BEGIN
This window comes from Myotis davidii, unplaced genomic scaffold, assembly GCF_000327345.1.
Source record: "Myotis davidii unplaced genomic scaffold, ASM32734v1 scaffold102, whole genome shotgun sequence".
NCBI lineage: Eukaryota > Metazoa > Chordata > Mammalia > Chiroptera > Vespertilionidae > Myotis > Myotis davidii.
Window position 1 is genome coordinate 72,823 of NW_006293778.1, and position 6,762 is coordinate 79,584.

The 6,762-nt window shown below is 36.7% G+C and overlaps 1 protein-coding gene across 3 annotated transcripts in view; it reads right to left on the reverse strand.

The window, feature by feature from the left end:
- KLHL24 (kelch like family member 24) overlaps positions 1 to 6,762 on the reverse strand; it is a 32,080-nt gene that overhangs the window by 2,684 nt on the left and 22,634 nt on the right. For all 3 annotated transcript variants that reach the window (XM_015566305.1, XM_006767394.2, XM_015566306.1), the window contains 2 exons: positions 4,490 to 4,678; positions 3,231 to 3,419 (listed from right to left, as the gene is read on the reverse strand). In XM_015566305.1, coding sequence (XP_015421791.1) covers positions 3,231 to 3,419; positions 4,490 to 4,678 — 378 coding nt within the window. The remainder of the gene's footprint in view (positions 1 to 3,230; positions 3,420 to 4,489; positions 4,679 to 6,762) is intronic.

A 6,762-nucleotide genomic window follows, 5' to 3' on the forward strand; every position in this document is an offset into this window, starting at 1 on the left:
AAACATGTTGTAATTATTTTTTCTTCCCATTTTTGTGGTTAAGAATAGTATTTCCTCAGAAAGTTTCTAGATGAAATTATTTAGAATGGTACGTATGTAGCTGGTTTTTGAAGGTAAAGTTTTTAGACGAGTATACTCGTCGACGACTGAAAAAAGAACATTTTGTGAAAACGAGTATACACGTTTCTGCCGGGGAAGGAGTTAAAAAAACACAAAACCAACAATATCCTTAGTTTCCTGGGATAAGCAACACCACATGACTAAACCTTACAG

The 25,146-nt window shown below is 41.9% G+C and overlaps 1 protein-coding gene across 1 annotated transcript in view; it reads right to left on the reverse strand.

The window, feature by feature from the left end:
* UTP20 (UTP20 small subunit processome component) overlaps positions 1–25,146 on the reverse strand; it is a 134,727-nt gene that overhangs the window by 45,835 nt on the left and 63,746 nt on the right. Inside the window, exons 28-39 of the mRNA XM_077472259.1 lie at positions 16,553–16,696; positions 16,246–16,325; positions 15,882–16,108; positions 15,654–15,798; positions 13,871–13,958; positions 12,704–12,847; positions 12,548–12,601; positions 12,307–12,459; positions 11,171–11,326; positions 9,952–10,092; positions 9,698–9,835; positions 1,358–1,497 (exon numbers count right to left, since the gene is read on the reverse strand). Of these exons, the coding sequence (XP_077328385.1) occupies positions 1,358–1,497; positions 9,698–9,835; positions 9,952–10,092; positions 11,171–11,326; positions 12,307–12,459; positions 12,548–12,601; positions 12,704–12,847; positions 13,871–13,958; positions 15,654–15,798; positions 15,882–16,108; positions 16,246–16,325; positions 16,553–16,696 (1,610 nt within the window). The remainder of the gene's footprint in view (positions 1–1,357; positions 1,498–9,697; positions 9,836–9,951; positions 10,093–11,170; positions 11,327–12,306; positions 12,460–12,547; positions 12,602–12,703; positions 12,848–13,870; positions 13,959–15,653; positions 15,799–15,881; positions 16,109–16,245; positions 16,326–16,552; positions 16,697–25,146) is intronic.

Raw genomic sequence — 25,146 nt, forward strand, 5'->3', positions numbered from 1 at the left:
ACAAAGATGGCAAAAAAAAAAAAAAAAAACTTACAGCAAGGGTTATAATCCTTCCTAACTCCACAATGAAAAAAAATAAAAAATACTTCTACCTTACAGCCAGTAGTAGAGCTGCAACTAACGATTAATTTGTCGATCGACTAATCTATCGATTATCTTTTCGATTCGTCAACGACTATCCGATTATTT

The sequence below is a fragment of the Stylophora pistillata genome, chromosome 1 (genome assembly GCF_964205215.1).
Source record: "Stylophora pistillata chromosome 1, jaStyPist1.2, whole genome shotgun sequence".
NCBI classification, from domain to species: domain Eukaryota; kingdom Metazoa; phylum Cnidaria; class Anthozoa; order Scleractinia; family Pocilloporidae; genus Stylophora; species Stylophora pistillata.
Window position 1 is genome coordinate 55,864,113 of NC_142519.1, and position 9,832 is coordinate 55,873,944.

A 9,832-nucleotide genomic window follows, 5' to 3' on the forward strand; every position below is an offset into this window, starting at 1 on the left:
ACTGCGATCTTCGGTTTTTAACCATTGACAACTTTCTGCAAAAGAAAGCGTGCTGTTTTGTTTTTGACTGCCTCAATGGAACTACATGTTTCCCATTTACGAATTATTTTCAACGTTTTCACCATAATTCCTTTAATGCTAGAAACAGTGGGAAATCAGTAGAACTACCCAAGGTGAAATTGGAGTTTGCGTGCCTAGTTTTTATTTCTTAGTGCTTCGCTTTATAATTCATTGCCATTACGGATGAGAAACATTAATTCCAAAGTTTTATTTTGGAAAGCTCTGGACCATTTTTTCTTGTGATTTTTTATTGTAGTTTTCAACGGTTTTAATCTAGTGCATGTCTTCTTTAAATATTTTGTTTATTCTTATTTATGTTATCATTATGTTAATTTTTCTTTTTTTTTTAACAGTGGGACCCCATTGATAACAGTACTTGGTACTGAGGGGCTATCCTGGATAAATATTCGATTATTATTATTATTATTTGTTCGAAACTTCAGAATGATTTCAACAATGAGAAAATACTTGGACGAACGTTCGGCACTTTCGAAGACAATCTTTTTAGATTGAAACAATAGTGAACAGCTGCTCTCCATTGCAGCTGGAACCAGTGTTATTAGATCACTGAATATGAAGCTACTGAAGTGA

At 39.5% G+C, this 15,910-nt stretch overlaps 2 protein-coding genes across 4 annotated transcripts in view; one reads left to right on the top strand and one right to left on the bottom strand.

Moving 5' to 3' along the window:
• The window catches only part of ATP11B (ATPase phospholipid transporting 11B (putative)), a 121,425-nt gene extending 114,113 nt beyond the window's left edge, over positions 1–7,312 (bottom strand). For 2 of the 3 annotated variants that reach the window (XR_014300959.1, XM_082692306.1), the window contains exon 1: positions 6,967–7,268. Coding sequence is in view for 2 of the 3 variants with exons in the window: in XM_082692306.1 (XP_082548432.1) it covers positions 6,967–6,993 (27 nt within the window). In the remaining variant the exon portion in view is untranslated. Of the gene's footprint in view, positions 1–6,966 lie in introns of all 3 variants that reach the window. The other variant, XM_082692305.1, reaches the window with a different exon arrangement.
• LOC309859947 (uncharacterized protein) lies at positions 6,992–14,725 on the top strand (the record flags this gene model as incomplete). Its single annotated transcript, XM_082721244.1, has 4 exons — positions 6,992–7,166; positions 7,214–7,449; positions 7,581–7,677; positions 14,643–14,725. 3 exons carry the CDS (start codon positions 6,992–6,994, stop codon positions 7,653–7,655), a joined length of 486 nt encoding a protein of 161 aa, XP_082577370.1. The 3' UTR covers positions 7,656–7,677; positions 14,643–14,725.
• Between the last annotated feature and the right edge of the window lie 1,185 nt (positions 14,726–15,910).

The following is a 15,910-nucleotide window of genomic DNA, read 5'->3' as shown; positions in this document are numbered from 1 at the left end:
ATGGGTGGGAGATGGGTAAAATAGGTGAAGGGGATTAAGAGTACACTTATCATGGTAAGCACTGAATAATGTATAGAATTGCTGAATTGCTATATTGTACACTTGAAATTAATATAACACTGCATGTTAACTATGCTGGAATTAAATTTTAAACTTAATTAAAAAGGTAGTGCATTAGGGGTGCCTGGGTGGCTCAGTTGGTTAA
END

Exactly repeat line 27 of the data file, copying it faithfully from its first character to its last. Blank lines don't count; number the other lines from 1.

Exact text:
ATGGGTGGGAGATGGGTAAAATAGGTGAAGGGGATTAAGAGTACACTTATCATGGTAAGCACTGAATAATGTATAGAATTGCTGAATTGCTATATTGTACACTTGAAATTAATATAACACTGCATGTTAACTATGCTGGAATTAAATTTTAAACTTAATTAAAAAGGTAGTGCATTAGGGGTGCCTGGGTGGCTCAGTTGGTTAA